Oribi grow to around 92–110 cm (36 to 43 inches) in length, with a shoulder height of 50–66 cm (20 to 26 inches) and weigh an average of 12–22 kg (26 to 49 lb). They can run at speeds of up to 40–50 km/h (25–31 mph). In captivity they have a lifespan of up to 14 years.
The back and upper chest is yellow to orange-brown. The chin, throat, chest, belly and rump are white. The tail is short and bushy, the upper side black or dark brown,

Grey ReebokDESCRIPTION:
The thick coat is soft and wooly. The upperparts are greyish brown. The underparts, ring around eyes and white patches on chin & muzzle. A dark, narrow stripe runs down the front of the legs. The tail has a white tip. Grey Rhebok are fast runners, reaching speeds of up to 60km/h.
Horns:Only rams carry horns. they are straight, long, thin & pointed. The horns are partially ridged at the base, with smooth tips. Length: 15-29cm.

Mountain ReedbuckAppearance
A medium-sized, graceful and shy antelope. Rams attain a mass of about 32 Kg and measures 750mm at shoulder. Ewes are smaller at 30 Kg. Fur is predominantly grey, but the head and shoulders are a reddish-brown. It has a fluffy white tail and striking white underparts. Forward curved horns are only found on rams. This species has long narrow ears.

Southern(common) ReedbuckThe Southern Reedbuck, or Common Reedbuck (Redunca arundinum) is an antelope, found in Angola, Botswana, Zimbabwe, Zambia, Mozambique and northern South Africa.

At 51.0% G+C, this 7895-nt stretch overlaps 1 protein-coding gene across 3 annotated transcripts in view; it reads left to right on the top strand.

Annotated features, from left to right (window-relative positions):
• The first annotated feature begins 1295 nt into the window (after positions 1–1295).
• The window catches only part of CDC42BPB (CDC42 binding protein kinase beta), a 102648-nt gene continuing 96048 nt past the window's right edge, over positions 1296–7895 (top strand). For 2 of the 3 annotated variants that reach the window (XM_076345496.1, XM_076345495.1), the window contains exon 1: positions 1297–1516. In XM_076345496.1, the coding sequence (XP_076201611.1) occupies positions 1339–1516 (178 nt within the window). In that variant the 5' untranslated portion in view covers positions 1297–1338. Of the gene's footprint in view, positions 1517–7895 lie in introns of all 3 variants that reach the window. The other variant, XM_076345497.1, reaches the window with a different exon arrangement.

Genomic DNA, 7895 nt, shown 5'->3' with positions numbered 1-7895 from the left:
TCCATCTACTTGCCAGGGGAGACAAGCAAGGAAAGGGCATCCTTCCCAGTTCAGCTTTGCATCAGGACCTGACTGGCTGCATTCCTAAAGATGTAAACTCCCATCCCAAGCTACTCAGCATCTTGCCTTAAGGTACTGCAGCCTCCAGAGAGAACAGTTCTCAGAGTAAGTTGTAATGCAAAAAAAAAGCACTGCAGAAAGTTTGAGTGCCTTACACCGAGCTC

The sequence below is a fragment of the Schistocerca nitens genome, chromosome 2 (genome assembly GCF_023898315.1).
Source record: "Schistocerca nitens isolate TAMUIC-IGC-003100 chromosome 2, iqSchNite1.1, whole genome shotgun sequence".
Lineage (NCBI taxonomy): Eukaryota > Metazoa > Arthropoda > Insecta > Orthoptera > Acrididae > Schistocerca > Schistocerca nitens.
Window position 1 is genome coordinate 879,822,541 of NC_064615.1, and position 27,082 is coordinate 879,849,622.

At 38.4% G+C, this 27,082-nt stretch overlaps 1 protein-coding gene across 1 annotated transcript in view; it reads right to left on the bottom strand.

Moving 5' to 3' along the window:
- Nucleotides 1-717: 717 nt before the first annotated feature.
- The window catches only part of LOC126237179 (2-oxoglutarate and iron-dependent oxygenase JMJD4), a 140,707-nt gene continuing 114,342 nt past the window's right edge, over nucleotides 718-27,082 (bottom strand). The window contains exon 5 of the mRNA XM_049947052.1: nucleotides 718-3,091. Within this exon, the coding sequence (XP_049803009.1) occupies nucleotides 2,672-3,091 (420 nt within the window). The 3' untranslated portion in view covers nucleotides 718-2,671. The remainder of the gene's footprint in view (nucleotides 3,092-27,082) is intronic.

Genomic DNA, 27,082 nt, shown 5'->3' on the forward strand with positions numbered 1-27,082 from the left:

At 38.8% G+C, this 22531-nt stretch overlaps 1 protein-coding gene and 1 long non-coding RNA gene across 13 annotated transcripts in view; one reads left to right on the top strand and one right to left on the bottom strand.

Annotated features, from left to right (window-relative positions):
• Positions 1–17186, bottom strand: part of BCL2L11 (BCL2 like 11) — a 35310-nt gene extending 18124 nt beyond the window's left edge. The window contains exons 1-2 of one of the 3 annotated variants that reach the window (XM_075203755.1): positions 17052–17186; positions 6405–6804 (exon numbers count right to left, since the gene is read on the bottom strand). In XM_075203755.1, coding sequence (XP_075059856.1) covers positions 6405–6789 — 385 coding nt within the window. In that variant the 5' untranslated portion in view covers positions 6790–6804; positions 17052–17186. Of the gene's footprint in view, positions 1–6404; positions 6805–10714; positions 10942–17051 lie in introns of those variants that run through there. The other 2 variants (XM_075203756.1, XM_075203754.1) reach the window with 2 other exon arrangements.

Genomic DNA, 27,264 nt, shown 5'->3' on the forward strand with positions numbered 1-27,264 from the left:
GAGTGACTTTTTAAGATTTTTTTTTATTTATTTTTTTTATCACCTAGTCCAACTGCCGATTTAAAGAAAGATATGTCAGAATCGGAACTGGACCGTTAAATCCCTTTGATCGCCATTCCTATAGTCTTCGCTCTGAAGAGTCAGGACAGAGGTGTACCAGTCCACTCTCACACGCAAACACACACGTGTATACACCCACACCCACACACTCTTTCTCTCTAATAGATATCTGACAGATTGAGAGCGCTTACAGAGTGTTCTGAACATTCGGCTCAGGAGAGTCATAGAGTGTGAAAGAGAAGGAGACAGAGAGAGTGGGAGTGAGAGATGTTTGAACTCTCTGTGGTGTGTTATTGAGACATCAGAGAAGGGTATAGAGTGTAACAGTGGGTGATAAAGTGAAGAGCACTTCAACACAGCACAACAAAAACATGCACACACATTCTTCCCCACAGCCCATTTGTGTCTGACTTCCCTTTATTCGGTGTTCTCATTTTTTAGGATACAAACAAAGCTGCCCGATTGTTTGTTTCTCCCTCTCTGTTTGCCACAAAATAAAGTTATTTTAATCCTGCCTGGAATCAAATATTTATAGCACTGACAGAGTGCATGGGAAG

Southern Reedbucks average 85 cm at the shoulder, and weigh around 70 kg. They have grey-brown coats with a white underbelly and black forelegs. Males have ridged horns of around 35 cm, which grow backwards and then curve forwards.Southern Reedbucks live in valley and upland areas, where they eat grasses and reeds. Old Southern Reedbuck males are territorial, living with a single female, which they follow at all times to prevent it having contact with rival males. Females and young males are usually solitary, except in the dry season, when they sometimes form herds of up to twenty individuals out of necessity. They are diurnal, but inactive during the heat of the day.

That was just n Quick description of them all. You can search each by name on Google and just ad image and you will find lot of photos of each. Hope this help you to confirm its Oribi :thumbs_up:



Thank you very much! This helped a lot. I do understand better now why it is an oribi.
This means I can put Oribi on my list of animals I have seen :dance:
Now to search for the other three... :hmz:


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 Post subject: Re: Mammal ID Needed?
Unread postPosted: Mon Dec 27, 2010 9:25 pm 
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Does anyone know what sort of critter makes these mounds? Seen at Kirstenbosch in October 2008.

Image

Image

Might is be some sort of mole rat?


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 Post subject: Re: Mammal ID Needed?
Unread postPosted: Mon Dec 27, 2010 9:50 pm